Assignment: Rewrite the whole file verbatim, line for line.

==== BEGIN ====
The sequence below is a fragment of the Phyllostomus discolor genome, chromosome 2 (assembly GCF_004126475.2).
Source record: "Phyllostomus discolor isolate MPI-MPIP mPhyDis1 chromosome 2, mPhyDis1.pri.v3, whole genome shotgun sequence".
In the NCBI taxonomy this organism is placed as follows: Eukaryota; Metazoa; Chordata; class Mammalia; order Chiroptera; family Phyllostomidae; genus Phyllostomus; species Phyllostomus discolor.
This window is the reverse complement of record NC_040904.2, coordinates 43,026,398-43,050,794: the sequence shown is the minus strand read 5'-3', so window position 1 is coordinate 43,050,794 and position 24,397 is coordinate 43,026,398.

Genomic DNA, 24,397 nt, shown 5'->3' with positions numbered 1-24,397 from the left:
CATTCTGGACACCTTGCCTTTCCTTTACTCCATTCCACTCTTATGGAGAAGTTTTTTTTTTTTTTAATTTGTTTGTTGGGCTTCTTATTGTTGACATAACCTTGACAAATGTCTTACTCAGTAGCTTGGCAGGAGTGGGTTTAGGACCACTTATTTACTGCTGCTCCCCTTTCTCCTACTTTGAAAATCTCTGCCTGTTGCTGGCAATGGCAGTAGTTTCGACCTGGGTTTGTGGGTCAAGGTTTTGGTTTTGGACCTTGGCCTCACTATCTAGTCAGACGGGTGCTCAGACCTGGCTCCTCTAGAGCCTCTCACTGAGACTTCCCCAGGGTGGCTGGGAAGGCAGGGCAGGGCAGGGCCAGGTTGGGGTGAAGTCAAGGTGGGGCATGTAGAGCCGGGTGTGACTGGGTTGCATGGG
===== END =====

The sequence below is a fragment of the Phyllostomus discolor genome, chromosome 2 (assembly GCF_004126475.2).
Source record: "Phyllostomus discolor isolate MPI-MPIP mPhyDis1 chromosome 2, mPhyDis1.pri.v3, whole genome shotgun sequence".
In the NCBI taxonomy this organism is placed as follows: Eukaryota; Metazoa; Chordata; class Mammalia; order Chiroptera; family Phyllostomidae; genus Phyllostomus; species Phyllostomus discolor.
This window is the reverse complement of record NC_040904.2, coordinates 43,026,398-43,050,794: the sequence shown is the minus strand read 5'-3', so window position 1 is coordinate 43,050,794 and position 24,397 is coordinate 43,026,398.

Genomic DNA, 24,397 nt, shown 5'->3' with positions numbered 1-24,397 from the left:
CATTCTGGACACCTTGCCTTTCCTTTACTCCATTCCACTCTTATGGAGAAGTTTTTTTTTTTTTTAATTTGTTTGTTGGGCTTCTTATTGTTGACATAACCTTGACAAATGTCTTACTCAGTAGCTTGGCAGGAGTGGGTTTAGGACCACTTATTTACTGCTGCTCCCCTTTCTCCTACTTTGAAAATCTCTGCCTGTTGCTGGCAATGGCAGTAGTTTCGACCTGGGTTTGTGGGTCAAGGTTTTGGTTTTGGACCTTGGCCTCACTATCTAGTCAGACGGGTGCTCAGACCTGGCTCCTCTAGAGCCTCTCACTGAGACTTCCCCAGGGTGGCTGGGAAGGCAGGGCAGGGCAGGGCCAGGTTGGGGTGAAGTCAAGGTGGGGCATGTAGAGCCGGGTGTGACTGGGTTGCATGGG